By Thomas Watters; ed., after his death by T. W. Rhys Davids and S. W. Bushell.
This ebook represents an immense historic artifact on Asian historical past and tradition. Its contents come from the legions of educational literature and examine at the topic produced during the last numerous hundred years. lined inside is a dialogue drawn from many parts of analysis and learn at the topic
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Additional info for On Yuan Chwang's Travels in India 629-645 A. D., Vol. I
In the Life we have a detailed account of the un pleasant and adventurous journey from the Chinese capital to the chief city of Kao-ch(ang. This city, we know, was in the district which is bow called Turfan and it is said to be represented by the modem Hm-chow ( 火 州 ）otherwise Karakhojo. At the time of our pilgrim’s visit Kaoch‘ang was a thriving kingdom, and its king, though a vassal of China, was a powerful despot feared by the surrounding states. This king, whose name was Kiirwin* tai (趙 文 泰 ）or as it is also given, Kiirka (嘉 )，had received Yuan-chuang on his arrival with great ceremony and kindness，had tried entreaty and flattery and even force to retain him, and had at last sent the pilgrim on his way with great honour, giying him presents and provisions and also letters of introduction to othjer sorereigns.
Here the word po in the first form does not seem to have any appropriate meaning, and the second form which means “to stop” or “anchor” is also unsatisfactory. From a paraphrase of the passage, how ever, we learn the meaning of the phrase, the words of the paraphrase being uthe sun and moon revolve along its waist” （日 月 週 薄 於 其 朦 )• The word po in this sense of “waisting” a hill is still used in the colloquial of some parts of China, but there does not seem to be any certain character to represent it in writing.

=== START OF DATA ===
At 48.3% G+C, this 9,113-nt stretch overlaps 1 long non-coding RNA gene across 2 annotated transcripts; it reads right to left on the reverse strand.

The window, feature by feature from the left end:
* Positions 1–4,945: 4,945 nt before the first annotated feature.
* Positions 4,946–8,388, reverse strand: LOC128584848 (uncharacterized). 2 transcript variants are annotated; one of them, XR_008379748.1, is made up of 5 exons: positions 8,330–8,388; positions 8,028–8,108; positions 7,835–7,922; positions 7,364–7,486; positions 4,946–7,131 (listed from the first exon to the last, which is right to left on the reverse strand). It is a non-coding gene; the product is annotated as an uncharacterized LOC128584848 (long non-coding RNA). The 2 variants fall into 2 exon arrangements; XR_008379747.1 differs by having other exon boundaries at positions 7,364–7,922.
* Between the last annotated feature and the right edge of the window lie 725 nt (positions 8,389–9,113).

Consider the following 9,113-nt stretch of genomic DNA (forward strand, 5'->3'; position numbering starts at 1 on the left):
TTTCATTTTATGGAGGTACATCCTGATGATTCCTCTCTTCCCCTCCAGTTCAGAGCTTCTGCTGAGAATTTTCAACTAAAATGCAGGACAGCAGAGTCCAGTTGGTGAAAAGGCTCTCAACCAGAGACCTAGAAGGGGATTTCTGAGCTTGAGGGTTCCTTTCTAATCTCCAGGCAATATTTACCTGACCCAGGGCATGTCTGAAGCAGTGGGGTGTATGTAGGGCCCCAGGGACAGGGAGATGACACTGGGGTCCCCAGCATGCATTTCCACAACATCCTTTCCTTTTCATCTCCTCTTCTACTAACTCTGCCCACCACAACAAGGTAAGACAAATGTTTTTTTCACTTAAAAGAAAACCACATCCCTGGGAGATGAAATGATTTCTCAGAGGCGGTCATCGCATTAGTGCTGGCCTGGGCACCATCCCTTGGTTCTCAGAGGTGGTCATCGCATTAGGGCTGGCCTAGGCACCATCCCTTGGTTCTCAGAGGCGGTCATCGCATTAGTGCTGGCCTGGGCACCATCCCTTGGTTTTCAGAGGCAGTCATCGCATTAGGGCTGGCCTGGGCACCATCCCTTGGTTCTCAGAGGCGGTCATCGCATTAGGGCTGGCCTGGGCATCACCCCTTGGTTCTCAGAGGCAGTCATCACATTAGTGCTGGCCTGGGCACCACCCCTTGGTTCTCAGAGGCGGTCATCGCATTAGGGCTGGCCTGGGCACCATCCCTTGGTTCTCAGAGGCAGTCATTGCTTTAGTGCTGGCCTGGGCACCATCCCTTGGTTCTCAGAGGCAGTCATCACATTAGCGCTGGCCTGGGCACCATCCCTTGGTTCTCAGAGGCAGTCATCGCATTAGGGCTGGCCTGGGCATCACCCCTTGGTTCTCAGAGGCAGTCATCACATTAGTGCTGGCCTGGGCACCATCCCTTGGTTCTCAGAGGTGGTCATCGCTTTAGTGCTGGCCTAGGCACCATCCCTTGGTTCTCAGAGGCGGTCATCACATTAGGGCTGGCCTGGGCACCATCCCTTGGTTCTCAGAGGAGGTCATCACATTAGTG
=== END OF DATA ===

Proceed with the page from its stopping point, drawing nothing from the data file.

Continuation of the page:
S 3 Sammitiya 4 „ Ka^yapiya „ „ , tras Dharm&guprsptras, Yinaya昏 3 &arY&8ti &din 3 ^ s s o p & A s m c e Yin-lun (Tre&tiss of Inference) sh§n lon (Eiymologieal treatises) J2 O9S0. 333333333^5 W0BX8 TBAK8LATKD BT^ 3 S ^s 657 CHAPTER n . THE INTRODUCTION. A t the beginning of Chiian I of the Records we have a long passage which, following Julien, we may call the Intro duction. In a note Julien tells us that “suivant les editeurs du Pien44ien, cette Introduction a et6 compose pax Tschangchoue (i.
On Yuan Chwang's Travels in India 629-645 A. D., Vol. I by Thomas Watters; ed., after his death by T. W. Rhys Davids and S. W. Bushell.